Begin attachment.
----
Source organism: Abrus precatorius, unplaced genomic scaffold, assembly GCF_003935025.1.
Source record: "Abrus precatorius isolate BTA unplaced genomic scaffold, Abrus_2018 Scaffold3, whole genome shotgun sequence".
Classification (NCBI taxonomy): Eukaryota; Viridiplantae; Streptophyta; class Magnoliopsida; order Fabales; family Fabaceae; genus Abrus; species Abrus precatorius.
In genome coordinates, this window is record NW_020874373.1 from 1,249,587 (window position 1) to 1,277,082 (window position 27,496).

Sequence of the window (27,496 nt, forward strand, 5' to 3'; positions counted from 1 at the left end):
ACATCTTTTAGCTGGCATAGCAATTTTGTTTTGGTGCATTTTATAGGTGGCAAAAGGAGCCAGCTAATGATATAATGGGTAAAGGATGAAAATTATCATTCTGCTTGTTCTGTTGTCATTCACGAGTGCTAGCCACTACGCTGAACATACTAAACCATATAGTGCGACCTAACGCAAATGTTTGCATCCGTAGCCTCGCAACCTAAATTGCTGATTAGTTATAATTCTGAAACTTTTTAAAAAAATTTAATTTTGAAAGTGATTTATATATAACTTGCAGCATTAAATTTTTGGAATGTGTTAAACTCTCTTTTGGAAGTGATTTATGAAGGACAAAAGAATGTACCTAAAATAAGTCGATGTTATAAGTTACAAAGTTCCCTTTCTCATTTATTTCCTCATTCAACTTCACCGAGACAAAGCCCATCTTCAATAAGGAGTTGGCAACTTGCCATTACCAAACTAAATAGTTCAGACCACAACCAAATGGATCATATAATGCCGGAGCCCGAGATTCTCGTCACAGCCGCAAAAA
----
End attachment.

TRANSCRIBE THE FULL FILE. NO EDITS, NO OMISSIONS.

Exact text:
Source organism: Abrus precatorius, unplaced genomic scaffold, assembly GCF_003935025.1.
Source record: "Abrus precatorius isolate BTA unplaced genomic scaffold, Abrus_2018 Scaffold3, whole genome shotgun sequence".
Classification (NCBI taxonomy): Eukaryota; Viridiplantae; Streptophyta; class Magnoliopsida; order Fabales; family Fabaceae; genus Abrus; species Abrus precatorius.
In genome coordinates, this window is record NW_020874373.1 from 1,249,587 (window position 1) to 1,277,082 (window position 27,496).

Sequence of the window (27,496 nt, forward strand, 5' to 3'; positions counted from 1 at the left end):
ACATCTTTTAGCTGGCATAGCAATTTTGTTTTGGTGCATTTTATAGGTGGCAAAAGGAGCCAGCTAATGATATAATGGGTAAAGGATGAAAATTATCATTCTGCTTGTTCTGTTGTCATTCACGAGTGCTAGCCACTACGCTGAACATACTAAACCATATAGTGCGACCTAACGCAAATGTTTGCATCCGTAGCCTCGCAACCTAAATTGCTGATTAGTTATAATTCTGAAACTTTTTAAAAAAATTTAATTTTGAAAGTGATTTATATATAACTTGCAGCATTAAATTTTTGGAATGTGTTAAACTCTCTTTTGGAAGTGATTTATGAAGGACAAAAGAATGTACCTAAAATAAGTCGATGTTATAAGTTACAAAGTTCCCTTTCTCATTTATTTCCTCATTCAACTTCACCGAGACAAAGCCCATCTTCAATAAGGAGTTGGCAACTTGCCATTACCAAACTAAATAGTTCAGACCACAACCAAATGGATCATATAATGCCGGAGCCCGAGATTCTCGTCACAGCCGCAAAAA